Lime Applications

If you have noticed any moss growing on the lawn, that’s a sign that you need lime. Actually, it’s a sign that your soil is acidic. And lime is a solution to that problem. If you are aerating, applying lime afterwards is a great time to do it, this lets the lime fall down into the holes and get into the root zone of the grass. It takes 6 months for agricultural lime, (powdered lime) to get busy changing the soil ph, so don’t be expecting immediate results.

 

Pelletized lime or dolomitic lime goes to work much faster and is easier to spread. It’s much like the consistency of fertilizer so it spreads from a fertilizer spreader much easier. Ag. or powdered lime is hard to spread from a push spreader, and will sometimes tear them up. We much prefer the pelletized lime.

Fertilizing and Weed Control for Lawn and Landscape

Spring is a great time to put down weed control for the lawn and landscape. If you put it down early enough, you can catch many of the pesky annual grassy weeds like crabgrass, goosegrass, barnyard grass and others that trash up the look of the lawn later in the year. They will also cause a ton of labor to have to be done in weeding the landscape beds if you don’t control them now. You can use a granual pre-emergent crabgrass preventer on the lawn, and a liquid bed weed preventer in the landscape beds. We prefer the liquid weed preventer for beds because it’s easy to mix up in a hand sprayer and spray the mulch, gravel or ground cover to make the applications.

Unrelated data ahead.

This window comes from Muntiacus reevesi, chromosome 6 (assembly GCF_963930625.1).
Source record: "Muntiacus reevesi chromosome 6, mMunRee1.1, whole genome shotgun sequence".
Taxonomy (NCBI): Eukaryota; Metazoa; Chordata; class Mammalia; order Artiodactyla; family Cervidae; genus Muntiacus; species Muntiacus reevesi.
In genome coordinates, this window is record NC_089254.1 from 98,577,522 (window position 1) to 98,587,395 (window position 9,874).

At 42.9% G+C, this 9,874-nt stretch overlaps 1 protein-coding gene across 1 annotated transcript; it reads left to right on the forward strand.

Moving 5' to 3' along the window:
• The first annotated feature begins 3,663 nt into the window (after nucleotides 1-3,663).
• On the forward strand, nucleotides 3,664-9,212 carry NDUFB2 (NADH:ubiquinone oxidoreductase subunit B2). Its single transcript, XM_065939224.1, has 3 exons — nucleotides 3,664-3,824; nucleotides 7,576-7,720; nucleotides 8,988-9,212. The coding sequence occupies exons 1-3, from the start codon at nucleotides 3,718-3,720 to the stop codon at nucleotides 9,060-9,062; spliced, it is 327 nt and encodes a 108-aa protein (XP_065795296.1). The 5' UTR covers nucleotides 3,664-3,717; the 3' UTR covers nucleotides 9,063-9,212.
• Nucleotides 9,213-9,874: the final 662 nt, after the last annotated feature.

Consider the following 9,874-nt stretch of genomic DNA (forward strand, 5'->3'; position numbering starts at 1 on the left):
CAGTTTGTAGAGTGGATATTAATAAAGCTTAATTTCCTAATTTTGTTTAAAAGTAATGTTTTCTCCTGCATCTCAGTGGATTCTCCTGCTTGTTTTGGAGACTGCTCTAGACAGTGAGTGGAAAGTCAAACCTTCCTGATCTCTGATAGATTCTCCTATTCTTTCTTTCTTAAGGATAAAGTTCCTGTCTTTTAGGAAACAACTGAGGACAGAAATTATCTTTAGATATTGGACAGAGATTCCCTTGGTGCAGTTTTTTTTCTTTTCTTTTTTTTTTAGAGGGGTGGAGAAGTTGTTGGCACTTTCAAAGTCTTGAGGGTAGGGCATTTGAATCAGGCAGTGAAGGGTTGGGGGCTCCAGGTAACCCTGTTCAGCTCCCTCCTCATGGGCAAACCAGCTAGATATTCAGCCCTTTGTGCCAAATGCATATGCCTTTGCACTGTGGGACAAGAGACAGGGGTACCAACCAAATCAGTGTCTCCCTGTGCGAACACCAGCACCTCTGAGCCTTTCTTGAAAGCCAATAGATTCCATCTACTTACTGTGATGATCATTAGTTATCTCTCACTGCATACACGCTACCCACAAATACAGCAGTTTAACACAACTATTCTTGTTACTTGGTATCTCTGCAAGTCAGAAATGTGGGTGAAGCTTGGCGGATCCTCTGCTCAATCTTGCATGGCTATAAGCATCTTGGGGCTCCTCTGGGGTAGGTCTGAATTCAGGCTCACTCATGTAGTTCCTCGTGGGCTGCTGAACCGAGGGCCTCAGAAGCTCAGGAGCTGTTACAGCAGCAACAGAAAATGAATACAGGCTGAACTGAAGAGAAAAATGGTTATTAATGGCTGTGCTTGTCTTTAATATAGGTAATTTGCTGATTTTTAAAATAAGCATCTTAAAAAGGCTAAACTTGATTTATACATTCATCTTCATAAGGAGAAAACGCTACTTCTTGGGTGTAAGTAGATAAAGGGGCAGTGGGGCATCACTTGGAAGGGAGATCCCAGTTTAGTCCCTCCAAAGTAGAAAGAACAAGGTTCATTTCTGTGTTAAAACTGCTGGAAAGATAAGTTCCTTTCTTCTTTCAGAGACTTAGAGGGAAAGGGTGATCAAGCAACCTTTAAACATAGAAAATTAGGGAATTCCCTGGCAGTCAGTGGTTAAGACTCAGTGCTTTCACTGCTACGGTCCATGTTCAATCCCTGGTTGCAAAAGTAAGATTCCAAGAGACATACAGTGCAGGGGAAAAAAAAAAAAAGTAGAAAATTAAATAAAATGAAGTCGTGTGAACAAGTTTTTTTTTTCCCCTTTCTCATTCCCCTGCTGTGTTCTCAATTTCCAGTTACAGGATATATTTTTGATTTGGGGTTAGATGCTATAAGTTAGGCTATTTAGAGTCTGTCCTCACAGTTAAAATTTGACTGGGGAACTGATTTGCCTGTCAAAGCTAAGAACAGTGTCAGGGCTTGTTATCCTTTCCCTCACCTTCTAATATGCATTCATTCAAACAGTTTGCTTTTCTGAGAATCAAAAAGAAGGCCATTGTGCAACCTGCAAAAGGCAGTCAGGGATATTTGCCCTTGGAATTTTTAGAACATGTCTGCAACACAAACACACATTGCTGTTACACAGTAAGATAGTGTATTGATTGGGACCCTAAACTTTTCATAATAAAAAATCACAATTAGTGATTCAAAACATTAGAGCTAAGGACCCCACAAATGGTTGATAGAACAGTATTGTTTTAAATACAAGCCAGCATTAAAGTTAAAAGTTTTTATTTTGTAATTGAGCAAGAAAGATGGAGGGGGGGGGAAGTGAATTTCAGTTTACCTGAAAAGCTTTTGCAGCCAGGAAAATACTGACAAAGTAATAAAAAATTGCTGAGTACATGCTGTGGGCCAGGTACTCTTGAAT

Pruning of Shrubs and Landscape Trees

Most homeowners do not properly prune their landscape shrubs and trees. Typically, we get calls several times per year from people that are crying for HELP with their shrubs and trees that have become overgrown. If you only prune the tips of the longest limbs off of all the shrubs and trees, you will gradually let them get larger and larger each year until all of a sudden you notice that they are covering your windows and even growing above the eves. Pruning your shrubs twice a year, and cutting them back enough to remove all of the previous growth you will keep them in a proper size. The two best times to prune are in the Fall, after the growing has stopped, and during your Spring clean up.

Shrub Pruning

Proper Shrub Pruning

Shrubs growing gradually are similar to watching your kids growing, you know it’s happening, but all of a sudden you  take notice of how much they have grown. If you let the shrubs get too large, then all there is left to do is cut them back drastically down to a small version of what they were, and let them grow back out, if they will.

Cutting shrubs back drastically, where you are cutting them back to only a couple of feet tall should only be done in the Fall, Winter or Spring. Giving them a cutback in the Summer will often kill them.